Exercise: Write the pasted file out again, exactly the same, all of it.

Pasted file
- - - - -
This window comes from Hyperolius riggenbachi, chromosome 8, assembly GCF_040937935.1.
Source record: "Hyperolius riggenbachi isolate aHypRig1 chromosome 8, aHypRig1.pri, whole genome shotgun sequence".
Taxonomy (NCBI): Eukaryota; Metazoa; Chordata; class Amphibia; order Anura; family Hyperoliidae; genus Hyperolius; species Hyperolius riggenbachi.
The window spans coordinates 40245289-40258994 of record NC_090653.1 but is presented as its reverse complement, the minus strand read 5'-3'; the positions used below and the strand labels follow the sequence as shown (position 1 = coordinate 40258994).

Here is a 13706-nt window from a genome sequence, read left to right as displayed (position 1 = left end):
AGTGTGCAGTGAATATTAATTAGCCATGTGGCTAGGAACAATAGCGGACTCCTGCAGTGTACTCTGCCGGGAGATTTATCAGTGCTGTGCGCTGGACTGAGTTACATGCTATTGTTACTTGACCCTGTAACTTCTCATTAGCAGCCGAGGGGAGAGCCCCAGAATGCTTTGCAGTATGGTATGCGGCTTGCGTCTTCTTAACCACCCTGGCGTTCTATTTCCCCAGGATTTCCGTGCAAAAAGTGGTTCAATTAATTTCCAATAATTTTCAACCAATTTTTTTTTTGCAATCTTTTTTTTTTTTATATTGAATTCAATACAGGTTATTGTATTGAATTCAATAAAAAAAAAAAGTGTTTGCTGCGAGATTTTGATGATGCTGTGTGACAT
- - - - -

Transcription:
This window comes from Hyperolius riggenbachi, chromosome 8, assembly GCF_040937935.1.
Source record: "Hyperolius riggenbachi isolate aHypRig1 chromosome 8, aHypRig1.pri, whole genome shotgun sequence".
Taxonomy (NCBI): Eukaryota; Metazoa; Chordata; class Amphibia; order Anura; family Hyperoliidae; genus Hyperolius; species Hyperolius riggenbachi.
The window spans coordinates 40245289-40258994 of record NC_090653.1 but is presented as its reverse complement, the minus strand read 5'-3'; the positions used below and the strand labels follow the sequence as shown (position 1 = coordinate 40258994).

Here is a 13706-nt window from a genome sequence, read left to right as displayed (position 1 = left end):
AGTGTGCAGTGAATATTAATTAGCCATGTGGCTAGGAACAATAGCGGACTCCTGCAGTGTACTCTGCCGGGAGATTTATCAGTGCTGTGCGCTGGACTGAGTTACATGCTATTGTTACTTGACCCTGTAACTTCTCATTAGCAGCCGAGGGGAGAGCCCCAGAATGCTTTGCAGTATGGTATGCGGCTTGCGTCTTCTTAACCACCCTGGCGTTCTATTTCCCCAGGATTTCCGTGCAAAAAGTGGTTCAATTAATTTCCAATAATTTTCAACCAATTTTTTTTTTGCAATCTTTTTTTTTTTTATATTGAATTCAATACAGGTTATTGTATTGAATTCAATAAAAAAAAAAAGTGTTTGCTGCGAGATTTTGATGATGCTGTGTGACAT